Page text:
Dancing Bears

The last Chicago team in a Super Bowl helped propel a potent blend of sport and entertainment

February 01, 2007|By Joe Burris | Joe Burris,sun reporter

To look at the video now, awkwardly caught between disco's twilight and hip-hop's heyday some 21 years ago, is to wonder how the idea ever took flight.

Ten members of the last Chicago Bears team to play in the Super Bowl made a rap music video called the Super Bowl Shuffle, promoting their football prowess weeks before they even qualified for the championship.

Rather than sample from popular songs of the day like many hip-hop recordings, the Shuffle came from, of all things, a tune linked to old minstrel show Amos 'n Andy.

And the Bears filmed their swaggering performance the day after a midseason defeat -- perhaps the last squad so flauntingly dominant before the NFL emphasized "parity" to try to even out quality among its teams.

We are the Bears Shufflin' Crew, shufflin' on down, doin' it for you.

We're so bad we know we're good. Blowin' your mind like we knew we would.

You know we're just struttin' for fun, struttin' our stuff for everyone.

We're not here to start no trouble. We're just here to do the Super Bowl Shuffle.

The video began with a drumbeat that sounded like a 4-year-old banging on a counter with a spatula. Soon after came several Chicago Bears players in their navy-and-orange uniforms. They flashed cocky looks and strutted side to side, attempting to capture the rhythm and cadence of a gospel choir.

That video didn't just define the Bears in their last Super Bowl season. It marked the rise of the pro athlete as entertainer, fueled by round-the-clock sports cable.

"We were stepping out of the element of sports and stepping on stage and doing something that was kind of unusual," former Bears defensive linemen Richard Dent said. "It sort of took the world by storm."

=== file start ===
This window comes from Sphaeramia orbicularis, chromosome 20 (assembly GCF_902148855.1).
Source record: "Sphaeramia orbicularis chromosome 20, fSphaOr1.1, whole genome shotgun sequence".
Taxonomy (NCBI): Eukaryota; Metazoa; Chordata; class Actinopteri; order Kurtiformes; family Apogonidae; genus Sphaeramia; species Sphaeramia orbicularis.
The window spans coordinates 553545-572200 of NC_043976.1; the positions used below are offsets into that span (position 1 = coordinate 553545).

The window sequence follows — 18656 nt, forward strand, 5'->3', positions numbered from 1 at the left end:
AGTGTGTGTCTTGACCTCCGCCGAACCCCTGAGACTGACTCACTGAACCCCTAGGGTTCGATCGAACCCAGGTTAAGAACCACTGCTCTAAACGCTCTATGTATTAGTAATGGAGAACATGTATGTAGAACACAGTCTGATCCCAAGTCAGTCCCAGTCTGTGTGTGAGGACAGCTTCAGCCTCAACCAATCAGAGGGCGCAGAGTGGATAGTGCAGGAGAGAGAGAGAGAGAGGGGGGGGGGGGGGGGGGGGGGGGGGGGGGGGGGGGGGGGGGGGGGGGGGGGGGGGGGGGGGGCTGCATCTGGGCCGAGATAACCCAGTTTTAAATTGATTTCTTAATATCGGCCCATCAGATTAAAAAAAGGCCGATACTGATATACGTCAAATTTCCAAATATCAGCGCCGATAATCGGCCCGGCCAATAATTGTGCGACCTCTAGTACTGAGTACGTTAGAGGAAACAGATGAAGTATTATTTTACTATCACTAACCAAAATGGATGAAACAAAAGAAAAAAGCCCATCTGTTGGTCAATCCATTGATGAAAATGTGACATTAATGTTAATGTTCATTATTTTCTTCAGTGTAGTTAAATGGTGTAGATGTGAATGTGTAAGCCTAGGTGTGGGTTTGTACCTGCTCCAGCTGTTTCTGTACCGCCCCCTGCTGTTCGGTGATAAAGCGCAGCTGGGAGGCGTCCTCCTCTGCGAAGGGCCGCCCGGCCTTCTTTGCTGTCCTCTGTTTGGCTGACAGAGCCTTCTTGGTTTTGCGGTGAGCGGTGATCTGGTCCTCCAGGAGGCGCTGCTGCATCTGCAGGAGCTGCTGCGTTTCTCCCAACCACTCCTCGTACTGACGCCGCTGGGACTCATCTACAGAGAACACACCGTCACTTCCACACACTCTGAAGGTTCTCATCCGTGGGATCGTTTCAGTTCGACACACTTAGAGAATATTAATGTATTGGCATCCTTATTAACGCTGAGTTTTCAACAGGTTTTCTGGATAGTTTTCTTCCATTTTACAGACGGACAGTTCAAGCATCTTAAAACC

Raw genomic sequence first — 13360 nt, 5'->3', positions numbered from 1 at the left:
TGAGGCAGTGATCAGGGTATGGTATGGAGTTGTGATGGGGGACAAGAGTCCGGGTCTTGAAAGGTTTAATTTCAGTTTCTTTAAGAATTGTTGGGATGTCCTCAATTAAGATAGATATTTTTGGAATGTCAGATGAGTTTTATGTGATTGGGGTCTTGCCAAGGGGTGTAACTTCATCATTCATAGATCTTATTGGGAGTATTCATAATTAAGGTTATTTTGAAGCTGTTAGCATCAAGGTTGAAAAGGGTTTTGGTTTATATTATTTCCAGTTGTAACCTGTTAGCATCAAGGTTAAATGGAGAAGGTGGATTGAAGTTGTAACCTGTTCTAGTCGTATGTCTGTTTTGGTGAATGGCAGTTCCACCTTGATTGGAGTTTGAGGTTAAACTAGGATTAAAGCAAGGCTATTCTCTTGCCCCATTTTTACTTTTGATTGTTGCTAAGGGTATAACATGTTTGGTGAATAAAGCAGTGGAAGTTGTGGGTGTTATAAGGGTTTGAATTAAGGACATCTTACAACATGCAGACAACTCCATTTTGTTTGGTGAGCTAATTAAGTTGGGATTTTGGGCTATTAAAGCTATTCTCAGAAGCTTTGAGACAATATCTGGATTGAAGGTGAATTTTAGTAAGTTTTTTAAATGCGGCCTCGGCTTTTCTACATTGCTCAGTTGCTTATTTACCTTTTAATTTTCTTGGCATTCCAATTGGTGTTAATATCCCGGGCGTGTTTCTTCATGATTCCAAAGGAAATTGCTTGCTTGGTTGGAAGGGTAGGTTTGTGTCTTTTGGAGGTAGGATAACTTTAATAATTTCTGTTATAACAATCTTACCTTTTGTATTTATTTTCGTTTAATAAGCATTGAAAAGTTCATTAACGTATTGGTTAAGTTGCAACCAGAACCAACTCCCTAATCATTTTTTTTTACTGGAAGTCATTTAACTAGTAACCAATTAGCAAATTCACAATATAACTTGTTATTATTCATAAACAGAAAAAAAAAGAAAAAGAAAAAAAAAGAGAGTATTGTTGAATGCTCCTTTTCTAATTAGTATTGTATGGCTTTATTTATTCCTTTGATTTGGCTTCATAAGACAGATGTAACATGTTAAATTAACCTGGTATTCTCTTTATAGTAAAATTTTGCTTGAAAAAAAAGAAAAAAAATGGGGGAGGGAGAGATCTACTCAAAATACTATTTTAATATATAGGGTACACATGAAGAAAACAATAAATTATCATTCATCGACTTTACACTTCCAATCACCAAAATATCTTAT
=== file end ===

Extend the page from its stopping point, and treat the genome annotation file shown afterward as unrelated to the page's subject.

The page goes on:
In the video, the players who coined themselves the Bears Shufflin' Crew clearly left their best moves on the gridiron. As each one tried his hand at rapping, it was evident the whole bunch was hip-hop hopeless.

But back in the day, the Shuffle was def ("outstanding" in 1980s slang). Folks couldn't get enough of the six-minute recording -- or the antics of the maverick bunch that made watching football fun en route to winning Super Bowl XX, as they lyrically foretold.

Like few teams ever, the 1985 Bears were so full of characters, they drew up to 10,000 fans per practice and millions of followers worldwide, some of whom cared little about football. Some teams have tried to recapture that aura, even making records similar to the Shuffle, but none has come close.

"We were real entertainment, not just football players. People were coming from Germany and Japan just to watch us practice," recalled the former Bears wide receiver Willie Gault, who rounded up teammates for the song after being approached by a Chicago record-label owner named Richard Meyer. "We made it more than just a football game."

A video turned out to be the perfect showcase for the team's colorful characters.

There was quarterback Jim McMahon, the self-described "Punky QB." A reckless, cool-handed passer with a brash attitude, he butted helmets with his offensive linemen and wrote messages on white headbands -- including one that mocked the NFL commissioner. He also wore dark sunglasses, one of the video's most memorable features, although he didn't intend it as a fashion statement. He wanted to shade his light-sensitive left eye, which he injured in a mishap as a child.

Walter PaytonRunning back , who died of illness in 1999, was the team's living legend, the greatest NFL runner of his day. Nicknamed, "Sweetness," he possessed ballet-artist grace, wrecking-ball power and delighted in taking on tacklers.

Then there was defensive lineman William "The Refrigerator" Perry. Judging from his 320-pound frame, Perry looked as if he seldom made it past a Red Lobster without stopping. But he had an infectious boyish grin, a charming demeanor and the agility of a lighter man.

The Bears' brand of entertainment was nouveau for football and emerged at an opportune time.

MTV, then four years old, had made watching videos the "in" thing. Hip-hop, still marginalized, was beginning to build a following. And 6-year-old ESPN -- which stood for the Entertainment and Sports Programming Network -- was beginning to transform sports coverage and make athletes as recognizable as TV stars.

"It made sense to try a video like that at some point, given the nature of the team's personality and how personality translates well in so many forms of entertainment," said Raymond I. Schuck, a pop-culture instructor at Bowling Green State University.

Meyer, the owner of Chicago-based Red Label Records, purchased the rights to The Kingfish Shuffle. The song had been created for the character George "Kingfish" Stevens on Amos `n Andy, the radio serial and later TV show popular during the first half of the 20th century. Meyer produced and co-wrote Shuffle, blending the Kingfish tune with more modern rap lyrics.

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